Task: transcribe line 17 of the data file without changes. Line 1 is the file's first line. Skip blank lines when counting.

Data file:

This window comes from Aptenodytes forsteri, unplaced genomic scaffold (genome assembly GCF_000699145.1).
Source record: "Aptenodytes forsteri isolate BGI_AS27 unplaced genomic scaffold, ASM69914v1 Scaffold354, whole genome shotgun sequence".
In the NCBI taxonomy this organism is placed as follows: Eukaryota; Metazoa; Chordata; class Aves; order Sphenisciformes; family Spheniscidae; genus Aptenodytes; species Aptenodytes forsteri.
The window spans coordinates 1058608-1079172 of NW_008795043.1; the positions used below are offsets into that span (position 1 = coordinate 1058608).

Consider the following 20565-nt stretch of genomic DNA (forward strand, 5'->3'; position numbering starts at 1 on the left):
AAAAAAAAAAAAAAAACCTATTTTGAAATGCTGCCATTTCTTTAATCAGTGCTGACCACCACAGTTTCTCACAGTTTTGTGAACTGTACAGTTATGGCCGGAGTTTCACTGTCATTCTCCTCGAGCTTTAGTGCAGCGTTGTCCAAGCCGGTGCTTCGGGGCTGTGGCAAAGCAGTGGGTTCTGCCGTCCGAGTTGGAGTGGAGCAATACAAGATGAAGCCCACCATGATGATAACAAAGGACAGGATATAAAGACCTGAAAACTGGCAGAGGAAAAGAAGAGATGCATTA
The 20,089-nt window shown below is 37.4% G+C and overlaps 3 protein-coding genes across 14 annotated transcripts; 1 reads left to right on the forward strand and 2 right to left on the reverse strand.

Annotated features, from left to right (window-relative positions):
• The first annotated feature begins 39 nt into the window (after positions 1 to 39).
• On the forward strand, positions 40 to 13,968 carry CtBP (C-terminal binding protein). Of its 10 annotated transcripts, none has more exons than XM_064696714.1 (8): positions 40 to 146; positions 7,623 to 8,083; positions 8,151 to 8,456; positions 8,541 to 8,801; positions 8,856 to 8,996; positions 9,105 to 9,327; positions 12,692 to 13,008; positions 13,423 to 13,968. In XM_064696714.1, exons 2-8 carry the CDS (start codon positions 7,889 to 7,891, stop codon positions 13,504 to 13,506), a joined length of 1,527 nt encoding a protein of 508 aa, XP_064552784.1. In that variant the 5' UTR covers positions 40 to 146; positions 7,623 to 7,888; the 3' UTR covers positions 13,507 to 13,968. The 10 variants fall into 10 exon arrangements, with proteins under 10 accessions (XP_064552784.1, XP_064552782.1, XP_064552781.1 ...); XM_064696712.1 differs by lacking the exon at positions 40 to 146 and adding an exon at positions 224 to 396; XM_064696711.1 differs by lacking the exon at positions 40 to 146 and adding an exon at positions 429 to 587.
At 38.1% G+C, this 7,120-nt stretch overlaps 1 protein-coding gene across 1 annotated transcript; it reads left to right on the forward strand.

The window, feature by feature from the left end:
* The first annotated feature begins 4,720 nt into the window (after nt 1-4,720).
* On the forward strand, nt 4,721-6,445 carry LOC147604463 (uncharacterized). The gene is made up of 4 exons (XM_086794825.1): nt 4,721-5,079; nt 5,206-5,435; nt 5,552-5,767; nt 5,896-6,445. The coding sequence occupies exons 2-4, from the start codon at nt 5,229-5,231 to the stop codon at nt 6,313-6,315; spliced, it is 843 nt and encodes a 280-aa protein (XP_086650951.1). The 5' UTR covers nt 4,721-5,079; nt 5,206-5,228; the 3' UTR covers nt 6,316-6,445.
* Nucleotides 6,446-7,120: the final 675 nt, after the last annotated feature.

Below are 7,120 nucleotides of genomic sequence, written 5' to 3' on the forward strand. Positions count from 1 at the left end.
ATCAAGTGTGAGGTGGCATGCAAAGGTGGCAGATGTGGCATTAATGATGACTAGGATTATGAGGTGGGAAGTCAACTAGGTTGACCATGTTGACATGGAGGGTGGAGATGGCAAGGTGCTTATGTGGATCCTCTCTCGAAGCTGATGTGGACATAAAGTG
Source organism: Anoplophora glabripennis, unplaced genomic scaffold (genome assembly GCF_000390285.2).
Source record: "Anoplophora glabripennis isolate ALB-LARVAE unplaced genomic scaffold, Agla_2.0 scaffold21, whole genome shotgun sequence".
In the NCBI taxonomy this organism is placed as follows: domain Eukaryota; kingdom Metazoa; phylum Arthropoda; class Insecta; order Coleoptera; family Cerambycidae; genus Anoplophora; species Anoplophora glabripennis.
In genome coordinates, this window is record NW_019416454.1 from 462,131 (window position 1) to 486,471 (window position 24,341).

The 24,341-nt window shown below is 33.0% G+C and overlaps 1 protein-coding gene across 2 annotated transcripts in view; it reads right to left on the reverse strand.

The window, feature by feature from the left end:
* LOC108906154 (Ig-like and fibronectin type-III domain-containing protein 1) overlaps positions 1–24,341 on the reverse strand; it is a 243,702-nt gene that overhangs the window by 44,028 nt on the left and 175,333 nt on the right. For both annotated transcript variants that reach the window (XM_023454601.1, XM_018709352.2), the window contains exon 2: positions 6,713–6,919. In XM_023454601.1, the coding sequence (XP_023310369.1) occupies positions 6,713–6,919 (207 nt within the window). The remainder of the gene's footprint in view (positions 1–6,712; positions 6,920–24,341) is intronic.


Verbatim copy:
ATCAAGTGTGAGGTGGCATGCAAAGGTGGCAGATGTGGCATTAATGATGACTAGGATTATGAGGTGGGAAGTCAACTAGGTTGACCATGTTGACATGGAGGGTGGAGATGGCAAGGTGCTTATGTGGATCCTCTCTCGAAGCTGATGTGGACATAAAGTG